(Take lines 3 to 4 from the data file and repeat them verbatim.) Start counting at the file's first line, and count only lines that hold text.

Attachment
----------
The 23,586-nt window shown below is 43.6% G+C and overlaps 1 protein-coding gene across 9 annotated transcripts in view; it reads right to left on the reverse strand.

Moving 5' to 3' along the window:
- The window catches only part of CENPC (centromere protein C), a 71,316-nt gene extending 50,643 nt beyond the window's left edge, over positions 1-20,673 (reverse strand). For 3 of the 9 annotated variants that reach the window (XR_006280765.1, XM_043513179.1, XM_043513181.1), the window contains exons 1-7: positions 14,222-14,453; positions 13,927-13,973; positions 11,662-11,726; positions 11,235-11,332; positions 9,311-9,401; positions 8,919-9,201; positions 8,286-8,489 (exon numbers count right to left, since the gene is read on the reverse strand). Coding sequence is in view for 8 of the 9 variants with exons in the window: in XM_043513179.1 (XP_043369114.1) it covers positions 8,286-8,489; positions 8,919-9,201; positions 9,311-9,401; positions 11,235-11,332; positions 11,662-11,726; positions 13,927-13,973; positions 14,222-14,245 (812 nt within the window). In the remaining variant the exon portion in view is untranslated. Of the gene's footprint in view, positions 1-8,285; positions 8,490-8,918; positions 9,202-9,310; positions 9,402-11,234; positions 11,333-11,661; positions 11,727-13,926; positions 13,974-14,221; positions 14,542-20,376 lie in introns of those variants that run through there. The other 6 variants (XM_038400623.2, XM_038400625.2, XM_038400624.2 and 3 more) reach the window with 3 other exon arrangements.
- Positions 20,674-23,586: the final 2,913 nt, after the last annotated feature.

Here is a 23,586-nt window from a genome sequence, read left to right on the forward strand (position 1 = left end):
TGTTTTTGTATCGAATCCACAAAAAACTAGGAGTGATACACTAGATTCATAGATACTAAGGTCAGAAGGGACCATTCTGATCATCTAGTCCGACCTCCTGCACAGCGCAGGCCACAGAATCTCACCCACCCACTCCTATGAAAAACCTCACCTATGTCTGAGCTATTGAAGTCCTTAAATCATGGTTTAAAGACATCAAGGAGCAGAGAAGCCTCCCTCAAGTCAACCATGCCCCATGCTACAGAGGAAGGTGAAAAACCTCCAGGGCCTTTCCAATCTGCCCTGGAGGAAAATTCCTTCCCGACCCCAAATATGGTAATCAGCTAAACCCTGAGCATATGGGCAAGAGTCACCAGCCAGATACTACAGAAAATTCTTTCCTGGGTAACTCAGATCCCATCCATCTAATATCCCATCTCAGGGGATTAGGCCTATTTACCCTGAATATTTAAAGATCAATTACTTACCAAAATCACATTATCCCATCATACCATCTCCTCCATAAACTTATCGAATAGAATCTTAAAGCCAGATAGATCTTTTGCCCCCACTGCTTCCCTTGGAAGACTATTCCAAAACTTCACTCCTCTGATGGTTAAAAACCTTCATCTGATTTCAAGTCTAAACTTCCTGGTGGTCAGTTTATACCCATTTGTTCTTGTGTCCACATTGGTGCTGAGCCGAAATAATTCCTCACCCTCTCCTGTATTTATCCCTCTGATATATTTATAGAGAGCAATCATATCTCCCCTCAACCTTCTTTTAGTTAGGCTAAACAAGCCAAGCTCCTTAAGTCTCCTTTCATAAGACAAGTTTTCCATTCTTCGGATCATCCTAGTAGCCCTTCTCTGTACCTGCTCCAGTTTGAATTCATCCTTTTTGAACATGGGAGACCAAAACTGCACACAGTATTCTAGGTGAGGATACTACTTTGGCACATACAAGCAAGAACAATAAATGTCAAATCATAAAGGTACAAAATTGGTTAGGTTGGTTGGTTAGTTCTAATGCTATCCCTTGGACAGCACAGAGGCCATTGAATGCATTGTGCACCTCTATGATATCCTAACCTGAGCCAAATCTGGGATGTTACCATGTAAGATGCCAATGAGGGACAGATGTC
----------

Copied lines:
- The window catches only part of CENPC (centromere protein C), a 71,316-nt gene extending 50,643 nt beyond the window's left edge, over positions 1-20,673 (reverse strand). For 3 of the 9 annotated variants that reach the window (XR_006280765.1, XM_043513179.1, XM_043513181.1), the window contains exons 1-7: positions 14,222-14,453; positions 13,927-13,973; positions 11,662-11,726; positions 11,235-11,332; positions 9,311-9,401; positions 8,919-9,201; positions 8,286-8,489 (exon numbers count right to left, since the gene is read on the reverse strand). Coding sequence is in view for 8 of the 9 variants with exons in the window: in XM_043513179.1 (XP_043369114.1) it covers positions 8,286-8,489; positions 8,919-9,201; positions 9,311-9,401; positions 11,235-11,332; positions 11,662-11,726; positions 13,927-13,973; positions 14,222-14,245 (812 nt within the window). In the remaining variant the exon portion in view is untranslated. Of the gene's footprint in view, positions 1-8,285; positions 8,490-8,918; positions 9,202-9,310; positions 9,402-11,234; positions 11,333-11,661; positions 11,727-13,926; positions 13,974-14,221; positions 14,542-20,376 lie in introns of those variants that run through there. The other 6 variants (XM_038400623.2, XM_038400625.2, XM_038400624.2 and 3 more) reach the window with 3 other exon arrangements.
- Positions 20,674-23,586: the final 2,913 nt, after the last annotated feature.